Admissions Blog

Financial Times: The MBA gender pay gap — readers’ stories

By 5th April 2018 April 7th, 2018 No Comments

Source: Financial Times

By Patricia Nilsson
Apr. 4, 2018.

From self-confidence to fear, how salary differences affect female graduates

Men at work: FT data found wide gender pay gaps for women with MBAs

At midnight on April 4, the deadline will close for UK companies with 250 or more employees to report their gender pay gaps. Highly qualified, well-paid women are unlikely to be exempt from inequity.

Last month, FT data revealed an MBA does little to help women close the gender pay gap. Female graduates from the world’s top-10 business schools ranked by the FT experience a pay gap of 79 per cent three years after their course ends. In many regions of the world, the premier business qualification even exaggerates gender pay difference.

After we published the data, female MBA graduates got in touch to share their experiences of gender pay differences.

Readers tell stories of unfairness. Some call for legislation to hold companies accountable, while others argue that women are responsible for speaking up and leading change. Here we publish three accounts from those who contacted us. The first two have requested we change their names to protect their identities.

“A few years back I was told, off the record, how big the salary gap was between me and my boss — about 25 per cent. He had no previous experience in the sector, nor any relevant education. I have now been in his role for nine months, and I have not had a pay increase.

When I [moved] into the more senior role, I asked the bank to explain why there was no increase in pay or change in title, and they said my role had not changed, although I was doing more and my responsibilities had expanded from regional to global.

Six months later, when more responsibilities were added to my role, I asked again. And then again when we received our bonuses. I still have not heard back.

Women are taking on expanded roles that were previously done by men, without any pay rise or promotion

There are several cases like this in other parts of the bank. Women are taking on expanded roles that were previously done by men, without any pay rise or promotion. 

I have not raised a grievance because I am trying to be collaborative. A colleague of mine has gone down the formal route after a similar scenario — being given more responsibility and not being paid for it — and she has been so burnt she might move industry, while I would like to stay in banking.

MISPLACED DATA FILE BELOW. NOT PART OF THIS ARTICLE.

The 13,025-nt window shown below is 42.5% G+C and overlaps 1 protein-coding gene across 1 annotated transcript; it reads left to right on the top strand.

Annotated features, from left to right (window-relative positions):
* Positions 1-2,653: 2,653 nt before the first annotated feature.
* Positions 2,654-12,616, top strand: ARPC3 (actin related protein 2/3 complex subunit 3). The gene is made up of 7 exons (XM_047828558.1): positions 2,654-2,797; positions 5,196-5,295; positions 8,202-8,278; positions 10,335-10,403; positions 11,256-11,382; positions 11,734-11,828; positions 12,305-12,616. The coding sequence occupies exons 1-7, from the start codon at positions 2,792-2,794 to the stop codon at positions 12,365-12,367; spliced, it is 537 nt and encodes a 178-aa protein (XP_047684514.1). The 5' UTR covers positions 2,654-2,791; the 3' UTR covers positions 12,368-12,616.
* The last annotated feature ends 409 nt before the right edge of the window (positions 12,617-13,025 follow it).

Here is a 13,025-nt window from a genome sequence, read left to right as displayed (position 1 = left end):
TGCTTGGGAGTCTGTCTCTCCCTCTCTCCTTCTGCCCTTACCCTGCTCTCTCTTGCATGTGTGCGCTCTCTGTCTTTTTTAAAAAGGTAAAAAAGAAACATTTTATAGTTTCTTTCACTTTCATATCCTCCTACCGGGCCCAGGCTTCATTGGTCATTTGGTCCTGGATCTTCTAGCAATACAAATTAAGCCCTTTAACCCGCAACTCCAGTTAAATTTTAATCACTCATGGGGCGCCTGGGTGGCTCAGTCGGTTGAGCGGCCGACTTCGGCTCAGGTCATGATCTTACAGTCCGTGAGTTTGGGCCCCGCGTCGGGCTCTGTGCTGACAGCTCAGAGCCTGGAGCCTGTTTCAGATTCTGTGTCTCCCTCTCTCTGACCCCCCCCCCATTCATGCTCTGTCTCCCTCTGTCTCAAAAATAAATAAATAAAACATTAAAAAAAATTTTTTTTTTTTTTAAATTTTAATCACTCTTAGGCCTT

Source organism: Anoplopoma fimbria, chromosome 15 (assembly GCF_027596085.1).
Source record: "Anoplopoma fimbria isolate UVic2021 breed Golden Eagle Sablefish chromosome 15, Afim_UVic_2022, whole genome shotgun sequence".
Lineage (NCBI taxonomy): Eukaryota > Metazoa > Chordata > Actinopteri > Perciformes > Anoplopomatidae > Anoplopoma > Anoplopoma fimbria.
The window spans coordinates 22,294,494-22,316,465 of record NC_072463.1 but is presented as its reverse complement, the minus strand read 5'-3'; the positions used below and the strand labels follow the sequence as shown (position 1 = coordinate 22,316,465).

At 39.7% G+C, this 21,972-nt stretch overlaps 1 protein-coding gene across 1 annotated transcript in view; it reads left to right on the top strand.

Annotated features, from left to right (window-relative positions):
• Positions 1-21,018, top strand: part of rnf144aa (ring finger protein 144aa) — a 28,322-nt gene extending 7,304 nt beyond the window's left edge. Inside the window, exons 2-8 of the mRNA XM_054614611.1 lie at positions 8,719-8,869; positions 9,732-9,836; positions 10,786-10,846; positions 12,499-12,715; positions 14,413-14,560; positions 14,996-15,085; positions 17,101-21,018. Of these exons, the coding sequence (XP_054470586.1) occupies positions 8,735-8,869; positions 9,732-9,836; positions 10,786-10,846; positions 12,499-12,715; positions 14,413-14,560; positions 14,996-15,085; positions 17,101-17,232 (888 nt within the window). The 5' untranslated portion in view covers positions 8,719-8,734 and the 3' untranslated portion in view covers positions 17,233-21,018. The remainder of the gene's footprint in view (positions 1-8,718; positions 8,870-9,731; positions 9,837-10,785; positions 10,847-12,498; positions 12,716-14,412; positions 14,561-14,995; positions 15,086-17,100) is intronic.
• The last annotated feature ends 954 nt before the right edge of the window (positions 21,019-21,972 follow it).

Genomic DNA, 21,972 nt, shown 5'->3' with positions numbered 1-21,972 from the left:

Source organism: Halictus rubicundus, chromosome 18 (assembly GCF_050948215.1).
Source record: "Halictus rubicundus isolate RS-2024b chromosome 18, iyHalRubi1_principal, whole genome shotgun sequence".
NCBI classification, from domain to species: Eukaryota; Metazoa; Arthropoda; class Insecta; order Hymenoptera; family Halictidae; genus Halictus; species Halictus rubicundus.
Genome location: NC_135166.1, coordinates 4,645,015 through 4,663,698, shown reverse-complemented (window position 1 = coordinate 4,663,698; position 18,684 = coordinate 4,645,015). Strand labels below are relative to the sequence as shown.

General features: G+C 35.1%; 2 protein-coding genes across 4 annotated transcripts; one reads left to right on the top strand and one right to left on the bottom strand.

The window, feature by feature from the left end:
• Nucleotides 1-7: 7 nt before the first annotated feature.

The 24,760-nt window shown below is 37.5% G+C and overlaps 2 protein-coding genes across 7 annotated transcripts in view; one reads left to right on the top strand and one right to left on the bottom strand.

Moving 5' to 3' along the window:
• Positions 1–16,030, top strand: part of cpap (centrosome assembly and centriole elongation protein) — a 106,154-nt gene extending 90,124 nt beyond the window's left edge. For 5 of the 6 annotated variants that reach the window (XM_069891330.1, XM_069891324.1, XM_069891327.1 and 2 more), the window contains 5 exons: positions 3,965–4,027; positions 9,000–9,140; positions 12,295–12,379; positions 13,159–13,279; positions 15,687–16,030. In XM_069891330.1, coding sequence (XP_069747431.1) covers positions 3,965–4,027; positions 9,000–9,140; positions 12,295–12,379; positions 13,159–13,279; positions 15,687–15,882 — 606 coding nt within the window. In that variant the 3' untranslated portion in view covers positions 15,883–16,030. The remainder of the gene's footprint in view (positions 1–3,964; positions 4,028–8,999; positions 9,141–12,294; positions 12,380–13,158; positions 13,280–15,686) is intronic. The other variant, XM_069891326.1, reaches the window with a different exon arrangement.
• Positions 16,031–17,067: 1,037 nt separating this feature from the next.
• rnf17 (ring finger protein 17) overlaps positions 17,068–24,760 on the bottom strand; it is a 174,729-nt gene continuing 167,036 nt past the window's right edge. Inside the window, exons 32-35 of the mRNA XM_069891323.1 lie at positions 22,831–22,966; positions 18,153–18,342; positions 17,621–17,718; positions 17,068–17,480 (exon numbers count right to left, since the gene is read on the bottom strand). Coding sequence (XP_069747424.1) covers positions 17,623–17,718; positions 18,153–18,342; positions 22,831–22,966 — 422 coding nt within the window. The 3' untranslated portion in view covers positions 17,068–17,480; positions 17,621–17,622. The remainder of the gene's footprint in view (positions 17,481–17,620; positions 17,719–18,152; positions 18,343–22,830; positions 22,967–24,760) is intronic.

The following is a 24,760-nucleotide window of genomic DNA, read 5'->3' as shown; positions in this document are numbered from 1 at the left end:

In the end it depends how wealthy you are, because if you do speak up you get a black mark on your name. It does tarnish your reputation; you become a nuisance. 

That is why I am speaking off the record, because I still have a career in banking to pursue.

Even though the majority of women I know are breadwinners there is still a mindset that their salaries are supplementary

Even though the majority of women I know are breadwinners there is still a mindset that their salaries are supplementary. You get comments like: “Her husband works in X,” — indicating she does not need the money. 

People say women do not ask for money, but they do. I have been in enough meetings where women ask me for pay rises, and I have asked for many myself. The difference is that when a woman asks for a pay rise it is seen as arrogant. 

As a woman, you need to prove yourself before you do the job, while a man can be given a pay rise based on potential. There is a whole lot more accommodation of male aspirations.

I firmly believe that we need legislation. We need a pay gap audit. Because it is not in companies’ interest to sort out the pay gap. Paying women more will increase costs.

We need to be looking at qualifications. Do people in senior roles have the same qualifications and are we paying them the same? And if not, why not? If you have rules saying you have to have a certain per cent of women and a certain per cent of ethnic minorities otherwise we withhold your bonus or you cannot give dividends to your shareholders — guess what — then things will get done.”